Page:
The best way to reduce the ultraviolet radiation risks is to put up a barrier between yourself and UV rays. There are several types of protections you can use and they vary in efficiency. In order to achieve the best result, you should combine different methods depending on the situation.
- Reduce Ultraviolet Radiation Risks with Clothing
Clothes and accessories are a highly reliable type of barrier. However, even a long-sleeved turtleneck won’t provide you with 100% protection. Few people realize this, but UV radiation can easily get through fabric.
Light and thin materials offer the lowest level of protection. However, wearing something ‘stronger’ is impossible during the summer as you’ll run risk of getting a heat stroke.
Despite the limited efficiency of fabrics, you should still try to cover up as much of your body as possible. Long sleeves are most welcome as are accessories. Always wear a hat and sunglasses to cover the parts of your body clothes won’t hide.
Nowadays, as people get more aware of ultraviolet radiation risks, some manufacturers develop specialized UV-resistant outfits. These clothes are made from various materials with the fabric’s threads interwoven tightly. The piece can also be treated with UV protection solutions. Be sure to seek out clothing like that for your summer jogs and picnics.
- Apply Sunscreen for Better Protection
As ultraviolet radiation risks include terminal cancer, you can’t have too much protection from it. Therefore, applying sunscreen should be a must-have step of your summer routine. In fact, you should protect all exposed parts of your skin with it regardless of the season.
There is a great variety of sunscreens available today, but none of them are 100% effective. It’s always best to use a product with the highest level of protection. You should use ‘broad spectrum’ products with 30+ SPF as well as UAV and UVB protection.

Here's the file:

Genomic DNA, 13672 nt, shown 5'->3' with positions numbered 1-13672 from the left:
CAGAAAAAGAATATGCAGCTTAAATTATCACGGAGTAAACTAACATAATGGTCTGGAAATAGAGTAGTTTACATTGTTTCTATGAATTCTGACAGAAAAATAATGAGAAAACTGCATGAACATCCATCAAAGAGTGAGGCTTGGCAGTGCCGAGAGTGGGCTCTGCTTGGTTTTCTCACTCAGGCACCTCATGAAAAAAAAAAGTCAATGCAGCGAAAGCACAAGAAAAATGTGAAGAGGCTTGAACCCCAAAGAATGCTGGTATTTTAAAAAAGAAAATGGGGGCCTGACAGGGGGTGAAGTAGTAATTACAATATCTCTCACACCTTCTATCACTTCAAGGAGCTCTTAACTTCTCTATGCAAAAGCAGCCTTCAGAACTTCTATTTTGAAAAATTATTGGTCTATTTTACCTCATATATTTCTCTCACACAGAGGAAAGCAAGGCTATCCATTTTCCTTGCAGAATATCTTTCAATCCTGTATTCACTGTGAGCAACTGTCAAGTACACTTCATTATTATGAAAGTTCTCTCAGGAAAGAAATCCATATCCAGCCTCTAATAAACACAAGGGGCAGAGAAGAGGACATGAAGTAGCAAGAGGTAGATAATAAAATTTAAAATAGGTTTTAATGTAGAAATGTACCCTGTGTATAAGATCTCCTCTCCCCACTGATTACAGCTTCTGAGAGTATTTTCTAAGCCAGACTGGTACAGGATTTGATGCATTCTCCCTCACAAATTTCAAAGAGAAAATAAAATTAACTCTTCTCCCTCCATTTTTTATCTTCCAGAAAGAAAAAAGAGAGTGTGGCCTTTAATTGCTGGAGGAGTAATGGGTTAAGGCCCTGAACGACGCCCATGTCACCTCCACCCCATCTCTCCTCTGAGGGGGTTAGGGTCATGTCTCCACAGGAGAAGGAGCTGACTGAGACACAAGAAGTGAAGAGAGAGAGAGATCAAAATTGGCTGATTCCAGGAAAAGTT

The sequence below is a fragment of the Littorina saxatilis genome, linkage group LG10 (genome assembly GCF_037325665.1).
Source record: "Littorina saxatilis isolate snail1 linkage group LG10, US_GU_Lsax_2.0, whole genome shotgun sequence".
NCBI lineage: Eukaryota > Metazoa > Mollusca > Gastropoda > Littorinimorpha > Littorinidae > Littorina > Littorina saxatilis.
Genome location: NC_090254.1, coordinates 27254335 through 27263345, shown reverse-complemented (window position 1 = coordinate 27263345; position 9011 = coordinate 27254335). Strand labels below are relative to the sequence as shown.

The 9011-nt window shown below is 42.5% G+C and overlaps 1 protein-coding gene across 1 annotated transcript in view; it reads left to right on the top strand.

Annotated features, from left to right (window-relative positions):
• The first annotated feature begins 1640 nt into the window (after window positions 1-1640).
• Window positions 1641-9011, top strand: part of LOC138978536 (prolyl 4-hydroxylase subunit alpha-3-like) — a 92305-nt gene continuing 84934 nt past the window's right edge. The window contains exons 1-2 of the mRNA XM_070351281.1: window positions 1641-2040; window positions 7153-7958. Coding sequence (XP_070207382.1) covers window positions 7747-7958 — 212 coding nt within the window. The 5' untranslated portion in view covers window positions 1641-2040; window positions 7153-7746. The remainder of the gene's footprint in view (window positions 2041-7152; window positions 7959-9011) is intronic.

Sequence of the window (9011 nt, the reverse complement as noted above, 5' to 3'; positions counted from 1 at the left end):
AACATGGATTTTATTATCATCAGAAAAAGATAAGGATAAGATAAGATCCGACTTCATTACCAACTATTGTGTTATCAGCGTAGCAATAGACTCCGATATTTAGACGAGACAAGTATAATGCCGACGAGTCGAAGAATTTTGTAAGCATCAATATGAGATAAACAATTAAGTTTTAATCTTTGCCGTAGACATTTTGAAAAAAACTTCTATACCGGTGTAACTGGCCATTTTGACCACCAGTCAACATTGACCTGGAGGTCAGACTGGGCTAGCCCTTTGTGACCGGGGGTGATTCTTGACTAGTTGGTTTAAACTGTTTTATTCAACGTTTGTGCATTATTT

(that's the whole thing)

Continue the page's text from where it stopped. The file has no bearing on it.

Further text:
For your sunscreen protection to work, you must apply it properly. The label will have directions for the specific type of product, but the general rule is to use a generous amount of it. If the layer of sunscreen on your skin is too thin, you lose much of its protection factor.
Water-resistant sunscreen is the best for the summer. Not only will it protect you in the water, it will also remain on your skin when you sweat. Read labels of these products very carefully as they must explain for how long exactly the UV protection factor remains active.
Don’t forget that in order to really reduce ultraviolet radiation risks, you must reapply sunscreen every 2 hours. As there are many types of these products today, ranging from wipes to powders, the times might vary. Follow the instructions and bear in mind that applying a double-layer of product doesn’t double its protective factor.
- Stay Away from Ultraviolet Radiation Sources
Direct sunlight isn’t the only source of ultraviolet radiation risks. Tanning lamps and beds, sun lamps, even small UV lights used in nail salons are all dangerous. Exposing your skin to the rays they emit increases the risk of melanoma. UV rays also speed up the process of aging and dry your skin greatly.
Avoid any direct and indirect sources of this radiation and try to stay at home between 11 AM and 4 PM during hot summer months. At this time, UV radiation is most intense and dangerous. If you have to spend this time outdoors, reapply your sunscreen and stick to the shade. Note that windows cannot stop UV radiation. Even glass covered with specialized films doesn’t reflect UV rays completely. If you are sitting near window in your office, you’ll have to reapply sunscreen regularly as well.
Don’t forget that despite the ultraviolet radiation risks, exposing your skin to sunlight is the only way to produce vitamin D. However, as doing this is extremely dangerous, it might be best to get this nutrient from a supplement, like Vitamin D3 5000IU.